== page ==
Female  61.5  41.3   
DiagnosisCardiac  38.41  51.4  .225 
Respiratory  15.4  21.7   
Neurological  30.8  10.9   
Other  15.4  15.9   
ConditionMedical  46.1  50  1.000 
Surgical  53.8  50   
AcidosisYes  66.7  43.2  .379 
No  3.3  56.8   
AKIYes  15.4  10.1  .631 
No  84.6  89.9   
EDTYes  23.1  7.9  .104 
No  76.9  92.1   
InfectionNo  7.3  92.7  .050 
Nosocomial  23.1  76.9   
MortalityYes  7.7  2.2  .307 
No  92.3  97.8   

AKI, acute kidney injury; EDT, extrarenal depuration technique.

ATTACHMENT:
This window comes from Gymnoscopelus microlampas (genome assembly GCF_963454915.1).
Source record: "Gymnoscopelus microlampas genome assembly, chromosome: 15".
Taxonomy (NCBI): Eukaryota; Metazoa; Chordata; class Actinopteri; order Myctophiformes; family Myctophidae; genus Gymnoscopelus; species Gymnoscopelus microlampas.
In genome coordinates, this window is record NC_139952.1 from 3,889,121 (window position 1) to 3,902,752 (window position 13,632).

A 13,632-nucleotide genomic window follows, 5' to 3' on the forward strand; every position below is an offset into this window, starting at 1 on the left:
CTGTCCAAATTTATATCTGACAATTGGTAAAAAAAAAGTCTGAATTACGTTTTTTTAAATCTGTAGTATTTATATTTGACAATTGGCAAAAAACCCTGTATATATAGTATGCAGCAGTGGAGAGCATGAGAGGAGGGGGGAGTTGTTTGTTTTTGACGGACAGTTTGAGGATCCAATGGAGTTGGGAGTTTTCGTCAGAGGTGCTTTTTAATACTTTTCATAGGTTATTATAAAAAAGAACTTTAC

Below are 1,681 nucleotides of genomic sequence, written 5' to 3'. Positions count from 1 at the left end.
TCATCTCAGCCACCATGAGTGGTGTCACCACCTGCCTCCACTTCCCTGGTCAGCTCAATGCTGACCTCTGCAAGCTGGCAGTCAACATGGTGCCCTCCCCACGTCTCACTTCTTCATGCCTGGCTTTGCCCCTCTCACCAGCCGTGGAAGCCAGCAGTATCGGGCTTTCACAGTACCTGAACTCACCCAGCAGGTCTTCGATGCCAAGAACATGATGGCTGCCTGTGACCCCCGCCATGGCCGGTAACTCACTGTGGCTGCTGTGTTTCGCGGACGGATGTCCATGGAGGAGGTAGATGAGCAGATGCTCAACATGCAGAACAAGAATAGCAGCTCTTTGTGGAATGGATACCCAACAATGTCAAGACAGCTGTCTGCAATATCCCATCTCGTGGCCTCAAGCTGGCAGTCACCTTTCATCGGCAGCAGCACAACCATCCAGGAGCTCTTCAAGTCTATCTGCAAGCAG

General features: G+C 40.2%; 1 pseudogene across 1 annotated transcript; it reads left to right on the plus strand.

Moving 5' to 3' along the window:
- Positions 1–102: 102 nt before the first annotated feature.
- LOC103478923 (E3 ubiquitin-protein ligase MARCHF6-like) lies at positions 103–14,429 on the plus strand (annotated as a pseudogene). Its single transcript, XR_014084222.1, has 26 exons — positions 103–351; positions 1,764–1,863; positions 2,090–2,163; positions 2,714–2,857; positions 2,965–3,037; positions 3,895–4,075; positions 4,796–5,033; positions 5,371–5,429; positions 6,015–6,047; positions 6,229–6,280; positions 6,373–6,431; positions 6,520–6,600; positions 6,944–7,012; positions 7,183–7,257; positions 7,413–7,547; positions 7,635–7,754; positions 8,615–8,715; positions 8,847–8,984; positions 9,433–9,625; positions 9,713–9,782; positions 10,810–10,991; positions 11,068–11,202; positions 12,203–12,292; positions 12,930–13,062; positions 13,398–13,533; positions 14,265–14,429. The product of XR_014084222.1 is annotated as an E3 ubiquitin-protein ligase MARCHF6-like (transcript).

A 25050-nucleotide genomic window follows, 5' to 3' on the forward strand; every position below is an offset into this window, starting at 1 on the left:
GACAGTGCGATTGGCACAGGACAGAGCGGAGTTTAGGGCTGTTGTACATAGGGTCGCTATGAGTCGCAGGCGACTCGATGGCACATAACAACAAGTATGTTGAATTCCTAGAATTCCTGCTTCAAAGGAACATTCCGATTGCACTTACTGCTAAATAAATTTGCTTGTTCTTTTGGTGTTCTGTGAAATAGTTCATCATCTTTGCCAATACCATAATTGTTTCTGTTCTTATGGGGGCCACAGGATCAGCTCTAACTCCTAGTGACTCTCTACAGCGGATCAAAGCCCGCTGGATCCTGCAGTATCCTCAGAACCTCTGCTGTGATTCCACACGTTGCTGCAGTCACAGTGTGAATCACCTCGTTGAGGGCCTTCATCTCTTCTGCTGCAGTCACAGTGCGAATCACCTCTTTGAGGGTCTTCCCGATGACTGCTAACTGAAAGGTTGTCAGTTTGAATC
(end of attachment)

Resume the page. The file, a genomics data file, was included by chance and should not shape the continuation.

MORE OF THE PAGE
Hypernatremia was significantly more common in children with heart conditions and during postoperative periods (Table 2). This is somehow logical since most patients with heart conditions were hospitalized after surgery, and at the operating room often receive significant amounts of saline solutions. An association was found between hypernatremia at admission and AKI (Table 2). A total of 6 patients with early hypernatremia (25%) developed AKI vs 7.4% of children without it. Also, an association was found between early hypernatremia and the need for EDT. Consistent with our findings, a multicenter prospective study conducted in adults confirmed the existence of sodium alterations in almost 50% of the patients who required EDT being hypernatremia more common than hyponatremia at the beginning of the EDT.5 In our study, in the logistic regression analysis, the diagnosis of heart disease, postoperative admission, and hypernatremia at admission explain 89.3% of the cases of AKI, and 90.7% of the cases requiring CEDT, p<.001. However, when the 3 factors were analyzed, only hypernatremia at admission was associated significantly with the development of AKI (p=.029), increasing risk by 4.345 times (1.158–16.299), and the need for CEDT (p=.013), increasing risk by 5.958 times (1.447–24.540). There is no such thing as a clear explanation of the association between hypernatremia and the development of AKI, although an increased osmolarity can induce renal perfusion alternations. On the contrary, the frequency of infection at admission was significantly lower in children with hypernatremia.